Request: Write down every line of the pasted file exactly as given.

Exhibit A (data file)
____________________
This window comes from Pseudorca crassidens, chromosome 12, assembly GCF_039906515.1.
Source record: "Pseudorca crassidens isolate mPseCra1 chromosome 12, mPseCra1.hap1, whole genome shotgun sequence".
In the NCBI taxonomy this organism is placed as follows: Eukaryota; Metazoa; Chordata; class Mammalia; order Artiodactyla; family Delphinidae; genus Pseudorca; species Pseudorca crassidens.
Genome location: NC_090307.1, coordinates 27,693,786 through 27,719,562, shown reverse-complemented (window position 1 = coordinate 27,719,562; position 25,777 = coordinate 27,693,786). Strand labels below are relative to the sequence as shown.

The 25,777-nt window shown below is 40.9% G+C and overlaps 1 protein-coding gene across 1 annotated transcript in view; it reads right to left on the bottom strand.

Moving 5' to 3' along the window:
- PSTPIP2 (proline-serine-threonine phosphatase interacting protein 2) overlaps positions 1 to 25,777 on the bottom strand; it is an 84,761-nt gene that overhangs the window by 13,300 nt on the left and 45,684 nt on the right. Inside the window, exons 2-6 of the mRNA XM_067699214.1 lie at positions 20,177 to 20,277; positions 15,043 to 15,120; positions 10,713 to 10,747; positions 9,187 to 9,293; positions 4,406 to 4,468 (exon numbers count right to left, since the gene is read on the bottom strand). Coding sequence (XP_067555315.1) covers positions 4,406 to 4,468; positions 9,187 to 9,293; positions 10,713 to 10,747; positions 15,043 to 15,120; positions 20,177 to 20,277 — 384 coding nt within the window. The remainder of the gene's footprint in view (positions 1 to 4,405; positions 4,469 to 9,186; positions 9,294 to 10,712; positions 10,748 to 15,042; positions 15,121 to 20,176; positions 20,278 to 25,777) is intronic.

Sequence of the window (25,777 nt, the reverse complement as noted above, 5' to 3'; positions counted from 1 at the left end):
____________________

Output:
This window comes from Pseudorca crassidens, chromosome 12, assembly GCF_039906515.1.
Source record: "Pseudorca crassidens isolate mPseCra1 chromosome 12, mPseCra1.hap1, whole genome shotgun sequence".
In the NCBI taxonomy this organism is placed as follows: Eukaryota; Metazoa; Chordata; class Mammalia; order Artiodactyla; family Delphinidae; genus Pseudorca; species Pseudorca crassidens.
Genome location: NC_090307.1, coordinates 27,693,786 through 27,719,562, shown reverse-complemented (window position 1 = coordinate 27,719,562; position 25,777 = coordinate 27,693,786). Strand labels below are relative to the sequence as shown.

The 25,777-nt window shown below is 40.9% G+C and overlaps 1 protein-coding gene across 1 annotated transcript in view; it reads right to left on the bottom strand.

Moving 5' to 3' along the window:
- PSTPIP2 (proline-serine-threonine phosphatase interacting protein 2) overlaps positions 1 to 25,777 on the bottom strand; it is an 84,761-nt gene that overhangs the window by 13,300 nt on the left and 45,684 nt on the right. Inside the window, exons 2-6 of the mRNA XM_067699214.1 lie at positions 20,177 to 20,277; positions 15,043 to 15,120; positions 10,713 to 10,747; positions 9,187 to 9,293; positions 4,406 to 4,468 (exon numbers count right to left, since the gene is read on the bottom strand). Coding sequence (XP_067555315.1) covers positions 4,406 to 4,468; positions 9,187 to 9,293; positions 10,713 to 10,747; positions 15,043 to 15,120; positions 20,177 to 20,277 — 384 coding nt within the window. The remainder of the gene's footprint in view (positions 1 to 4,405; positions 4,469 to 9,186; positions 9,294 to 10,712; positions 10,748 to 15,042; positions 15,121 to 20,176; positions 20,278 to 25,777) is intronic.

Sequence of the window (25,777 nt, the reverse complement as noted above, 5' to 3'; positions counted from 1 at the left end):